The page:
Coastal Zone Management Act Program - To help promote “smart growth” strategies along America's coasts, the initiative proposes $159 million, a 269-percent increase, to help coastal states implement community-based projects for environmentally sound economic development and mitigate urban sprawl. Competitive grants can be used by coastal communities to acquire lands, protect wildlife habitat, protect life and property from coastal hazards, revitalize ports and urban waterfronts, and reduce polluted runoff.

National Marine Sanctuaries - Lands Legacy proposes $35 million -- a 38 percent increase -- to strengthen protections at the 12 Federal marine sanctuaries off California, Florida, Georgia, Hawaii, Louisiana, Massachusetts, North Carolina, Texas, Washington, and American Samoa, and plan for future marine sanctuaries. The funding will allow NOAA to accelerate the adoption and implementation of management plans for existing Federal sanctuaries and expand outreach activities with coastal communities.

National Estuarine Research Reserves System - The initiative proposes $20 million -- a 60-percent increase -- to expand a network of critical estuaries representing all the biological regions along America's coasts. NOAA provides guidance and matching funds to states to acquire land, protect resources, and conduct research and education. Twenty-two non-Federal reserves in 19 states and territories manage about 500,000 acres. The proposed funding would help support additional sites doubling the protected acreage.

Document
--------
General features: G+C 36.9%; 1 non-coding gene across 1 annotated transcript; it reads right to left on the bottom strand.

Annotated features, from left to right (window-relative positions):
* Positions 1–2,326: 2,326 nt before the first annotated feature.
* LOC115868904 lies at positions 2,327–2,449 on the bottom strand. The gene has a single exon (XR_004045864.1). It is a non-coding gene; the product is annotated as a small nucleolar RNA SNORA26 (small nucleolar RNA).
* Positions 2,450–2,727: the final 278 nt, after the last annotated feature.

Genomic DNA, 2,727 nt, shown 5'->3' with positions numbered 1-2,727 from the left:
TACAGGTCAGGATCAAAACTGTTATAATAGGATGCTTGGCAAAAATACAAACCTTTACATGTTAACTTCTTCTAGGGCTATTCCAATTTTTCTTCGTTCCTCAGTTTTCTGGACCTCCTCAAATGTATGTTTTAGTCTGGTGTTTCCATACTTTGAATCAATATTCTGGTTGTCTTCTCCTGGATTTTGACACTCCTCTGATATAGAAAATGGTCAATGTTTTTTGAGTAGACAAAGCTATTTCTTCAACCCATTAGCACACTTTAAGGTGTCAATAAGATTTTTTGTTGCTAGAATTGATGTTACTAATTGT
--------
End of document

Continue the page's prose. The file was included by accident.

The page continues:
Coral Reef Restoration - Lands Legacy proposes $15 million -- a $9 million increase -- to protect fragile coral reefs from pollution and other human impacts. NOAA, in conjunction with states, territories, the Interior Department, and other Federal agencies, would restore injured reefs in Puerto Rico, Florida, Hawaii, and U.S. territories; and develop a coral nursery to grow donor material and other restoration techniques.

Mandatory Programs

Farmland Protection Program (FPP) - In addition to the $1.4 billion in dedicated discretionary funding, $65 million in mandatory funding is proposed for the FPP to provide matching grants to state, local, and tribal governments to leverage their farmland preservation efforts. This funding, within the Administration's Farm Conservation Initiative, would permanently protect more than 130,000 acres from development, helping to preserve productive soils, open space, and rural economies. Mandatory funding for the FPP was first enacted as part of the 1996 Farm bill; however, those funds have been exhausted. Last year, as part of Lands Legacy, the Administration requested $50 million in discretionary funds for the FPP, but Congress appropriated none. This year, the Administration proposes mandatory funds for the FPP, as was originally provided under the Farm bill.

Click here to return to the Overview of the President's FY 2001 Environmental Budget Priorities